Two New TidBITS Sponsors: Useful Fruit and Econ Technologies
We’re tremendously pleased to announce that we have not one, but two new TidBITS sponsors joining us today. Even more exciting from my perspective is that I didn’t have to do much work in setting up the sponsorships, thanks to the enthusiastic efforts of Lorene Romero, a well-known figure in the Macintosh user group community who is now handling advertising sales and marketing for TidBITS. If your company is interested in joining today’s new sponsors, Useful Fruit Software and Econ Technologies, plus stalwarts like Bare Bones Software, Fetch Softworks, Mark/Space, MacSpeech, CrashPlan, and SmileOnMyMac, contact us at [email protected] and Lorene will get in touch.
Thanks to both Useful Fruit Software and Econ Technologies for their support of TidBITS and the Macintosh community!
Useful Fruit Software — The deliciously named Useful Fruit Software produces Pear Note, note-taking software for the Mac that I would have loved to have when I was a college student. It’s easy to type notes into a MacBook while you’re in a lecture or a meeting, but what sets Pear Note apart is that it can record audio and video as well, synchronizing what you type with the appropriate spots in the recording. Even better, you can drop PowerPoint and Keynote presentations into Pear Note and it automatically integrates them into your notes. And as you change slides within Pear Note, following along with the lecture or
meeting, it also synchronizes your notes with the slide changes. Finding notes you’ve taken after the fact is a mere search; you don’t have to file notes carefully to be able to find them later.
The just-released Pear Note 2 costs $39.99 and there’s a 30-day free trial available. It requires Mac OS X 10.5 Leopard or 10.6 Snow Leopard, and if you want to record audio and video, a microphone and video camera. If you take notes on your Mac in classes, lectures, or meetings, I’d strongly encourage you to give Pear Note a try. And, yes, before you ask, Chad Sellers of Useful Fruit said that they are working on an iOS version, which I’m looking forward to, since I’d love to be able to sync photos of slides with recorded audio and text notes (especially now that the iPhone supports Bluetooth keyboards).
Econ Technologies — Whereas Useful Fruit is relatively new to the Mac world, having started in 2008, Econ Technologies was founded in 1991. If you’re wondering, the company’s name stems from a shortening of the nearby Econlockhatchee River in central Florida.
Nowadays, Econ Technologies is best known for ChronoSync, an extremely full-featured file synchronization program that can be used to sync files between Macs, back up selected files, and make bootable backups of your entire hard drive (even over a network, which only Carbon Copy Cloner and Retrospect can do as well). All of that can be done ad hoc, or on a schedule.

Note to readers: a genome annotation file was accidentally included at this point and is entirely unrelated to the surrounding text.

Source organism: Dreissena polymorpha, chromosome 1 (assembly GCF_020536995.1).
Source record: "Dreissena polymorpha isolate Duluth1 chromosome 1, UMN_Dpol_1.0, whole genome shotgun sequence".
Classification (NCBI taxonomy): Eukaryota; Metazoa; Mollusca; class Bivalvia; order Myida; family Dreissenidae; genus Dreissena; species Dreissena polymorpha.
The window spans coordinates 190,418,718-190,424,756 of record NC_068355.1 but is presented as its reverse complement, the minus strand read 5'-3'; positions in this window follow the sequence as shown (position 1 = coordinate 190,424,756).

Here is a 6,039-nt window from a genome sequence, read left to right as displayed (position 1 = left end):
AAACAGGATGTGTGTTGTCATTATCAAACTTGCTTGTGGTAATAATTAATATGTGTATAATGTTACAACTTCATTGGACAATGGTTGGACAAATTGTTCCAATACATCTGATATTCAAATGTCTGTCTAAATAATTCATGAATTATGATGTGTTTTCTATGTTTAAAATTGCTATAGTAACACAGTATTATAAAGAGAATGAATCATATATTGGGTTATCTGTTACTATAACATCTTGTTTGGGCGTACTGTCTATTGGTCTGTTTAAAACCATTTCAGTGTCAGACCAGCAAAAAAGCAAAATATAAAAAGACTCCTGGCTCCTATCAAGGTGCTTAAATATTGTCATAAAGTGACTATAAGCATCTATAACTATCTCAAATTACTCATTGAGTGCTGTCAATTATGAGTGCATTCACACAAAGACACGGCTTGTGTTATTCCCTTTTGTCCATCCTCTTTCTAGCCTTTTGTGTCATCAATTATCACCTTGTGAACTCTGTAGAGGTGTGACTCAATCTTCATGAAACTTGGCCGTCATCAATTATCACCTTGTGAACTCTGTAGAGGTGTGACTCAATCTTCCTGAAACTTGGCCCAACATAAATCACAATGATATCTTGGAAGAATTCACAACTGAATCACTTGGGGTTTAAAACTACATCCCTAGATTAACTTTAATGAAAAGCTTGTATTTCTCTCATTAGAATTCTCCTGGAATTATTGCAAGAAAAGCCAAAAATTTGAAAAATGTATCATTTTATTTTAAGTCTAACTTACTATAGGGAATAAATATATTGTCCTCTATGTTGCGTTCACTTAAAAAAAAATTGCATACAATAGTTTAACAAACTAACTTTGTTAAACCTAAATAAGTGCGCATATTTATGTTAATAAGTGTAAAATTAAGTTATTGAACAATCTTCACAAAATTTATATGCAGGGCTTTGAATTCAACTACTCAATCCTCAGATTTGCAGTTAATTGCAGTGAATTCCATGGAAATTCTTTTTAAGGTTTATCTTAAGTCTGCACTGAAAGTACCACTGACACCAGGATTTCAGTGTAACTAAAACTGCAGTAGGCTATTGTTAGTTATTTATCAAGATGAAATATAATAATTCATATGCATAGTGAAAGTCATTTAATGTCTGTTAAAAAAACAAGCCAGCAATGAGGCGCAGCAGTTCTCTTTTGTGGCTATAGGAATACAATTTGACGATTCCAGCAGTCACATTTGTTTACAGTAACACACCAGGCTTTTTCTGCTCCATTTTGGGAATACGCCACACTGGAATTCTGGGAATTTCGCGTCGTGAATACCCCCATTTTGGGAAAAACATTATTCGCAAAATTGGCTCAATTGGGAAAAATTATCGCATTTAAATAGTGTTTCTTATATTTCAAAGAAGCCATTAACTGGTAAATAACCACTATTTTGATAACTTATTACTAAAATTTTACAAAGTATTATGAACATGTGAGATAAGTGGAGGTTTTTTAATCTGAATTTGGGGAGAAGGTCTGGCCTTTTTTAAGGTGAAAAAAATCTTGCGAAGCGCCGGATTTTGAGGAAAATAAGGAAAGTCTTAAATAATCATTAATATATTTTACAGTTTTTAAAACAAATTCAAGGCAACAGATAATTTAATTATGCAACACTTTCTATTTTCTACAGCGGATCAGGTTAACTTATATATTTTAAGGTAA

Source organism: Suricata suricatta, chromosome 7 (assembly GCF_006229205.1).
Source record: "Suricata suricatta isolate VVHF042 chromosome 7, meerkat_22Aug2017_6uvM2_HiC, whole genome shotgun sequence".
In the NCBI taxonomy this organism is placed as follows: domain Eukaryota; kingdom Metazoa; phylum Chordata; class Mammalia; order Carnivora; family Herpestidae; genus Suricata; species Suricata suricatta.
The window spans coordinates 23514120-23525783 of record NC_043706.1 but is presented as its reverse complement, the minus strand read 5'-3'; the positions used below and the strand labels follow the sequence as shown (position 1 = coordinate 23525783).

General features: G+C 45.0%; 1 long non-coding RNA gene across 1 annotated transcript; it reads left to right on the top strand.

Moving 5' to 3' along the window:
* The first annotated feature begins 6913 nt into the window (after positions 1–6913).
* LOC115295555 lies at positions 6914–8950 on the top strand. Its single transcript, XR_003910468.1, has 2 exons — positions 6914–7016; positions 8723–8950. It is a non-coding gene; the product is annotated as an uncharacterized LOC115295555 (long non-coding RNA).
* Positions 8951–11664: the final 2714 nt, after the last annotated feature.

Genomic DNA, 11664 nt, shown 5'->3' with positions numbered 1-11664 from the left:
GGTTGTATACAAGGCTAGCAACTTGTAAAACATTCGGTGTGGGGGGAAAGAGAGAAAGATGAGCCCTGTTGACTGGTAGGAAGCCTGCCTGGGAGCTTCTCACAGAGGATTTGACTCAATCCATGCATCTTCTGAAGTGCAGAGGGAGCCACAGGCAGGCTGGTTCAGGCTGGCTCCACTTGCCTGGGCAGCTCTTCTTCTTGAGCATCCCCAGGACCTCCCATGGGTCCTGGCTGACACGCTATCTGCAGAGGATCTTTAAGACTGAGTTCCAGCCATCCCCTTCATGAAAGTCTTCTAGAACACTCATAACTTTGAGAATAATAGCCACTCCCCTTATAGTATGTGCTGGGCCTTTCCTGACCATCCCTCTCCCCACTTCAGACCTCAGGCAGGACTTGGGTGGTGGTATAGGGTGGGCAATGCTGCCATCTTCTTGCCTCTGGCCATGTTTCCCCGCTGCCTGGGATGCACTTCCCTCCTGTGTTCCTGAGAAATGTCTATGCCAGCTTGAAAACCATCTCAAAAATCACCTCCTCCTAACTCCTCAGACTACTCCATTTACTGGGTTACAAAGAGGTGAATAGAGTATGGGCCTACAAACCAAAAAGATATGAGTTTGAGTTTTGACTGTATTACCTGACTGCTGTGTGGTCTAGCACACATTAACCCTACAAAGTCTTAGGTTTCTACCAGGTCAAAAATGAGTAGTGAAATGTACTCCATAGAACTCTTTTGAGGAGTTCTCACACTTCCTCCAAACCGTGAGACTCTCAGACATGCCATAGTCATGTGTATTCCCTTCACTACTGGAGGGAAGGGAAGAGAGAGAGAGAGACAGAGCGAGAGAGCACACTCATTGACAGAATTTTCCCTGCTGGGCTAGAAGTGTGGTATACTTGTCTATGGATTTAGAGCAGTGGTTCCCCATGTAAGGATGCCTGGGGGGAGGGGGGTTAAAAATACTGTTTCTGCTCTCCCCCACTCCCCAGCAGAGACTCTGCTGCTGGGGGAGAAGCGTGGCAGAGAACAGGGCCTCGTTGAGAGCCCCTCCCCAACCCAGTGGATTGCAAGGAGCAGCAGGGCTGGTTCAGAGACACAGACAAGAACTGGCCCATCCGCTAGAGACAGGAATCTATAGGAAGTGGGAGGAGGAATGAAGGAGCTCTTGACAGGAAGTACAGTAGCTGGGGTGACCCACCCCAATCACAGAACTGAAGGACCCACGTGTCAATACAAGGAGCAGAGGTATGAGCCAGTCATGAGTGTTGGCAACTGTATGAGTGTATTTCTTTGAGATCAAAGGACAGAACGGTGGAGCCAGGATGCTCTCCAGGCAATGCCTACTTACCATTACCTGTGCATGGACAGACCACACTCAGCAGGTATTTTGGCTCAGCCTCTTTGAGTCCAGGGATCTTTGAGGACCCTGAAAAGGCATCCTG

There are tons of synchronization programs out there, but when I was looking for a way to synchronize the iPhoto Library package between my Mac Pro and my MacBook, I settled on ChronoSync (along with ChronoAgent, an add-on utility that improves performance and works around permissions issues). Since the iPhoto Library isn’t even a normal folder, and because there are a variety of files that need synchronization within the package, I didn’t trust just any program to get it right. Not only could ChronoSync do the job, but Econ Technologies had a page outlining the specific settings necessary
to handle iPhoto’s oddities. It has performed exactly as desired since.
ChronoSync 4.1 costs $40, and ChronoAgent 1.1 is another $10. Both are compatible with Mac OS X 10.4 Tiger and later. If you need to keep files in sync across multiple Macs, ChronoSync is definitely worth a look.
I've used Chronosync for a while now to sync all the several thousand office files on my iMac at work with my iDisk on MobileMe. Works very well, and I always have access from anywhere (including my ipad and iPhone) to my up to date office data.
I've used ChronoSync for years to sync important folders like Documents between my laptop and desktop. I sync in the morning when I get to the office and in the evening when I leave the office. As a result, I always have my latest versions of files with me. One evening, I was working on my laptop when my hard drive died. I lost less than an hour of work because all of my files where on my desktop, synced with ChronoSync. Though not a perfect backup plan, it worked for me.